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About Tux Machines

Sunday, 17 Jun 18 - Tux Machines is a community-driven public service/news site which has been around for over a decade and primarily focuses on GNU/LinuxSubscribe now Syndicate content

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Quick Roundup

Type Title Author Replies Last Postsort icon
Story The Perfect Desktop - Linux Mint 15 (Olivia) falko 09/06/2013 - 11:33am
Story some leftovers: srlinuxx 08/06/2013 - 2:41pm
Poll Ubuntu srlinuxx 08/06/2013 - 1:21pm
Story The Wayland Situation: Facts About X vs. Wayland srlinuxx 07/06/2013 - 11:02pm
Story The trouble with UEFI Boot, and a helping hand from a BIOS firmware update srlinuxx 07/06/2013 - 11:01pm
Story Why we need an Anti-Virus in Linux? srlinuxx 07/06/2013 - 11:00pm
Story Kernel Log: Coming in 3.10 (Part 1) srlinuxx 07/06/2013 - 9:17pm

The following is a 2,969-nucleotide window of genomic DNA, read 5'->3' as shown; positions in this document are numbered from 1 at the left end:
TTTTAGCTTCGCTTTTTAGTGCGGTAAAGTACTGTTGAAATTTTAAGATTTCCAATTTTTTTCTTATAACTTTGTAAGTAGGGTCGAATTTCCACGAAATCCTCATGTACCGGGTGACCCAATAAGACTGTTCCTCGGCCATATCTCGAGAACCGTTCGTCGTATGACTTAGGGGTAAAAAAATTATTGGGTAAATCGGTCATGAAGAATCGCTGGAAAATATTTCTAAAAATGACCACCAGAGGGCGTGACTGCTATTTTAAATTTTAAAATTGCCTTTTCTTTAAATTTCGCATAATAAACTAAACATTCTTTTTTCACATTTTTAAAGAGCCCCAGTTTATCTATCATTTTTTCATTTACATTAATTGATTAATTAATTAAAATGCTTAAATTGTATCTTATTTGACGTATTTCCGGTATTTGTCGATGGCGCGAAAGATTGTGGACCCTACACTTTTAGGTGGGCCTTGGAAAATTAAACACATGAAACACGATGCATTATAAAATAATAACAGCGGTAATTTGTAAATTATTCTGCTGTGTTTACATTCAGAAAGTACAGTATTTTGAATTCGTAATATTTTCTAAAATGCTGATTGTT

Story Ubuntu holds its own srlinuxx 07/06/2013 - 6:42pm
Story Fedora Day Two: Customisation srlinuxx 07/06/2013 - 6:39pm
Story Young maker says Raspberry Pi is way to go srlinuxx 07/06/2013 - 6:38pm

Turbocharged awk

Filed under
HowTos

In a previous article, I covered the basics of awk and presented a small application to reformat address book data. Now, I'll show you how to turbocharge awk. You can improve the performance of your awk programs by uncovering bottlenecks in your code with the help of a profiler, hunting for bugs with XREF, and using Awka to increase speed.

Configuring Apache for Maximum Performance

Filed under
HowTos

Apache server performance can be improved by adding additional hardware resources such as RAM, faster CPU etc.. But, most of the time, the same result can be achieved by custom configuration of the server. This article looks into getting maximum performance out of Apache with the existing hardware resources, specifically on the Linux systems.

Wildcard hosting with Apache and Bind